From high-profile former NFL players to soldiers returning from Afghanistan, the emerging picture of head trauma is not pretty. And of course the lingering, often-delayed effects of traumatic brain injury (TBI) aren’t limited to adults.
We’ve talked about children at risk of concussion when they play sports, and how manufacturers are developing “anti-concussion” athletic equipment.
Writing on KevinMD.com, malpractice attorney Maxwell S. Kennerly suggested that some practitioners still aren’t taking head injuries to children seriously enough.
Last year, he noted, the Centers for Disease Control and Prevention (CDC) reported “a growing awareness among parents and coaches, and the public as a whole, about the need for individuals with a suspected TBI to be seen by a health-care professional.” He pointed to the CDC’s Heads Up initiative as exemplary of efforts to raise consciousness that seeing stars isn’t a badge of athletic honor, it’s a reason to seek medical care.
What remains questionable, Kennerly wrote, is how prepared emergency and primary care physicians are to handle the increased number of head trauma cases they’ll see as a result of greater awareness of the problem.
“Viewed through a narrow lens, the solution to a suspected brain injury is obvious,” he wrote. “[I] f a kid complains about anything relating to their head, give them a CT scan. But CT scans come with their own costs and risks, not least exposing a developing brain to a year’s worth of background radiation.”
Too often medicine overtreats patients because technology enables it, insurance pays for it and/or doctors are worried about being challenged if they fail to perform every test within reach. Often a more conservative approach is better for the patient.
But when it comes to kids and head injuries, in deciding whether to order a CT scan for a kid with new head trauma, Kennerly says the conservative treatment approach is wrong.
“I’m not here to tell you where the CT / no-CT line should be drawn,” Kennerly claimed. “I can tell you, however, how I would draw that line as a medical malpractice lawyer when a parent comes in and tells me their doctor didn’t order a CT scan after a minor head trauma and their child later developed serious sequelae [i.e., a brain injury]."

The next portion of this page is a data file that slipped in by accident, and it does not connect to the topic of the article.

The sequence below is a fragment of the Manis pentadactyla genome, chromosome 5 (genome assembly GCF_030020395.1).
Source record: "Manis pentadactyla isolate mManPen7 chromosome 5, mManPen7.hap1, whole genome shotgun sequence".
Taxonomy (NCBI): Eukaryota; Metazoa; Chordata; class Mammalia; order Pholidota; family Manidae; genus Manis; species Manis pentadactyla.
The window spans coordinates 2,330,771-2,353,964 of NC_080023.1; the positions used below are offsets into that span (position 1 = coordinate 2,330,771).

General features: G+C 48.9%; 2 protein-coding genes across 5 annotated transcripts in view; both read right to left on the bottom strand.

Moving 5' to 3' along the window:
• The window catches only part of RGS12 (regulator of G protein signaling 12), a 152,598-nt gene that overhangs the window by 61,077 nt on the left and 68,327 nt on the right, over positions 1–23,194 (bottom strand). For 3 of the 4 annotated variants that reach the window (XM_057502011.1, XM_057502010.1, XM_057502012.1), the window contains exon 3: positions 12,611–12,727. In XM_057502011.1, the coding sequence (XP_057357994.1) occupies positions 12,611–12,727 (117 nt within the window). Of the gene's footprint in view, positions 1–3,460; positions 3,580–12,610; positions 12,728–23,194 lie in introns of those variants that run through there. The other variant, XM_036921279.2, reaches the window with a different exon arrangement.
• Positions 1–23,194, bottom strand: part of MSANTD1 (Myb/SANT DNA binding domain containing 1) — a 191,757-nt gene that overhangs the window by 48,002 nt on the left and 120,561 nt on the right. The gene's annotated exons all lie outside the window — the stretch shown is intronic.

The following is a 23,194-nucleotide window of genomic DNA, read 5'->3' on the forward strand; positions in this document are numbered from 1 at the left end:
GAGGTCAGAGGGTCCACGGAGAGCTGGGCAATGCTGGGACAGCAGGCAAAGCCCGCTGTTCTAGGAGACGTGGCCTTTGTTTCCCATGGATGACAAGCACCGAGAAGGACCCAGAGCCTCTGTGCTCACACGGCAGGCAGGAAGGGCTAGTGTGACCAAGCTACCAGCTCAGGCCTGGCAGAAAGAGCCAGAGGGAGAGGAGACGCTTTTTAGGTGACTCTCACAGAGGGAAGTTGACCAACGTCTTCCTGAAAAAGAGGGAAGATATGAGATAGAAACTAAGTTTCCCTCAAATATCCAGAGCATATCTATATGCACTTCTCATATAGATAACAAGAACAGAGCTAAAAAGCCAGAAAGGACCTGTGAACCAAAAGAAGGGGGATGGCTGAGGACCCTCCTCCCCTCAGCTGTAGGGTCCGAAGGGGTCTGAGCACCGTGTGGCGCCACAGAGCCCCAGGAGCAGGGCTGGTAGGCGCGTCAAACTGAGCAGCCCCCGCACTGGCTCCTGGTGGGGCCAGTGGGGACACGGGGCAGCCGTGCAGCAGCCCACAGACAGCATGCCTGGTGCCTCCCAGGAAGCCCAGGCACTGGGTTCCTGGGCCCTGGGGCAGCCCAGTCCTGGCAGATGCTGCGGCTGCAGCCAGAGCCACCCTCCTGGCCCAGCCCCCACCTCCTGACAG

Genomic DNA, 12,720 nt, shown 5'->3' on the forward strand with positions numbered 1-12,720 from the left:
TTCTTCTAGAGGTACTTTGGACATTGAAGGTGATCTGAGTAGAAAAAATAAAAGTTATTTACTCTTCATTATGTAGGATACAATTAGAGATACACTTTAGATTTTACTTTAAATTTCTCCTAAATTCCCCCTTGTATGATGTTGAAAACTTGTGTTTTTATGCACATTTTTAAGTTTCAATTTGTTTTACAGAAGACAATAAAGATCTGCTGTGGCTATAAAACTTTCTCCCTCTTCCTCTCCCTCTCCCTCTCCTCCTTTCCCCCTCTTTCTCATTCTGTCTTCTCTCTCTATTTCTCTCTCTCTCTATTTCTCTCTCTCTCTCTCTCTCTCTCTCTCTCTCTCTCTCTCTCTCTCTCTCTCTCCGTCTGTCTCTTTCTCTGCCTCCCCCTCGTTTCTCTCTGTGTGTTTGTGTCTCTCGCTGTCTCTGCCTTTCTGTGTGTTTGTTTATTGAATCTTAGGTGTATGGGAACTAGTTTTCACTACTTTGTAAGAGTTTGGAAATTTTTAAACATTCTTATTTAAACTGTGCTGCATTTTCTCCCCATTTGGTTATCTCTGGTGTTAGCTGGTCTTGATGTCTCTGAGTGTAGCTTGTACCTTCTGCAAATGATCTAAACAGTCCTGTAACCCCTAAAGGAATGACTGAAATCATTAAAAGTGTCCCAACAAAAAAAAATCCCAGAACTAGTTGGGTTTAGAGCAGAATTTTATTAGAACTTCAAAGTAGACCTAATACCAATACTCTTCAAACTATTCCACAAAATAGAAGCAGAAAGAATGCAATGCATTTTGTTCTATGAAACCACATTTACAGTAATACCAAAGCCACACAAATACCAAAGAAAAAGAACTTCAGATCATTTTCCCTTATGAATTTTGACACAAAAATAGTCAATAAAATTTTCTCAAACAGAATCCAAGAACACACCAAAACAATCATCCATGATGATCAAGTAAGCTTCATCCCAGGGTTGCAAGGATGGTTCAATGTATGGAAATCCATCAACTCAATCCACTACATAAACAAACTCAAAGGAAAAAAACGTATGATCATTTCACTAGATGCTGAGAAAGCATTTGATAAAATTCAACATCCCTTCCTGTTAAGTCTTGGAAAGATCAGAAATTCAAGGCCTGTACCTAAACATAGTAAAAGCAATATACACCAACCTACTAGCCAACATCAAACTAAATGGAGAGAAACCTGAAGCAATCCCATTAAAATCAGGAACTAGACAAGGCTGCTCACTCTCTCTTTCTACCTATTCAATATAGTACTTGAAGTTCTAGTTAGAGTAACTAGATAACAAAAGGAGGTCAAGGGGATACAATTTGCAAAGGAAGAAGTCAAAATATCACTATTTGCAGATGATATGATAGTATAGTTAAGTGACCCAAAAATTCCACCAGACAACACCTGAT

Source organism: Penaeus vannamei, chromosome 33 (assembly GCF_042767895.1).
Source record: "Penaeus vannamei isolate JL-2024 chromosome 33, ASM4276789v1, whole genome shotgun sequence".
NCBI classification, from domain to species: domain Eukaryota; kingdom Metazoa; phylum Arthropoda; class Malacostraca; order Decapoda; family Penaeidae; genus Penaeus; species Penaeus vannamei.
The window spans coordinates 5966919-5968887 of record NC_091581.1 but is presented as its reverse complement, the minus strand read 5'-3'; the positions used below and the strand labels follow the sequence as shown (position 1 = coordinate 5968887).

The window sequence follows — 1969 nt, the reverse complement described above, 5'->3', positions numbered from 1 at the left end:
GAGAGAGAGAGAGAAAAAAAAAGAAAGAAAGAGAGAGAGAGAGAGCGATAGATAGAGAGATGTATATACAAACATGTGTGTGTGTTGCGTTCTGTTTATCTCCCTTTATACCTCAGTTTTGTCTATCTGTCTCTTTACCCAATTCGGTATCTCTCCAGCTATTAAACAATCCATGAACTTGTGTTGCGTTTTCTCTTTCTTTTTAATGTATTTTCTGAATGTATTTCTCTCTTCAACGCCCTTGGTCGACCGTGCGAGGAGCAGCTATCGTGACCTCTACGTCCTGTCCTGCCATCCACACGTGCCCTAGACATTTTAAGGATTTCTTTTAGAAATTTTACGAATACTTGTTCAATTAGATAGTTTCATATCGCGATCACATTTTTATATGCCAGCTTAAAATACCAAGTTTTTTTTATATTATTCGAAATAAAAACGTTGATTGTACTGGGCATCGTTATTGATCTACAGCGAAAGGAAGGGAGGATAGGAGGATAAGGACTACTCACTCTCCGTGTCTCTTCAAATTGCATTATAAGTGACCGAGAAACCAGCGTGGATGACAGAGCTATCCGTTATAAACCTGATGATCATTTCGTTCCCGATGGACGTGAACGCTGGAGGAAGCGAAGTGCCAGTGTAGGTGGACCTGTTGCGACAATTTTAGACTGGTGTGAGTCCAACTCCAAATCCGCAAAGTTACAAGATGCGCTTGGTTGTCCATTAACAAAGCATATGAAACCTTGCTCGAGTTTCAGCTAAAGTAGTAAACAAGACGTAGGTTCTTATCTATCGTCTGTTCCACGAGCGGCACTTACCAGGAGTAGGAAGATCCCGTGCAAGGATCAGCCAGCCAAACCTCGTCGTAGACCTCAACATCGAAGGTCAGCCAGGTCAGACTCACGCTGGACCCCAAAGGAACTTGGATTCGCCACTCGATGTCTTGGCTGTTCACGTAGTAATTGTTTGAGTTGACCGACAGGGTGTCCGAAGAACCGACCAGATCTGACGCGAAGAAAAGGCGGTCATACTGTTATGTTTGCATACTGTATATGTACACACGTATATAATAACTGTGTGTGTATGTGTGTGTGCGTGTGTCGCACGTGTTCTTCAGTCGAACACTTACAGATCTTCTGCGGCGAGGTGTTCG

In the world of medical malpractice, such a circumstance is known as “failure to diagnose.” As Kennerly explained, laypeople—like jurors—might well respond to the concept of incremental risk a witness might offer to defend against the charge of failure to diagnose. “One head CT scan,” the witness might say, “has more radiation than 20,000 trips through the TSA scanner at the airport.”
That sounds scary. But is it scarier than risking chronic, lifelong problems with the ability to think, loss of memory, headaches, attention deficit, mood swings and the other markers of brain injury?
Kennerly cited an article published in the January issue of Critical Decisions in Emergency Medicine, “Evaluation of Minor Head Trauma in Pediatric Patients," that argues for CT scans for children who present with any evidence of brain trauma.
If you’re the parent of a child who has fallen from a great height, who has emerged woozy from a collision in soccer, who claims his or her vision is blurred from a bang on the noggin, take him or her to your physician or emergency room immediately. And if the child doesn't show full recovery of normal consciousness very quickly, without any symptoms of brain trouble, a CT scan could be in order.
A British website offers guidelines for CT scans for anyone younger than 16 with a head injury, and the CDC's Heads-Up site helps observers spot the signs of concussion. They are:
- loss of consciousness;
- loss of memory;
- abnormal drowsiness or sluggishness;
- nausea or vomiting;
- bruise, swelling or laceration on the head, behind the ears;
- bruising around the eyes ("panda" eyes);
- fluid leakage from ears or nose;
- confused, dazed or stunned appearance;
- personality changes;
- problems balancing or abnormal clumsiness;
- double or blurry vision; or
- abnormal sensitivity to light or noise.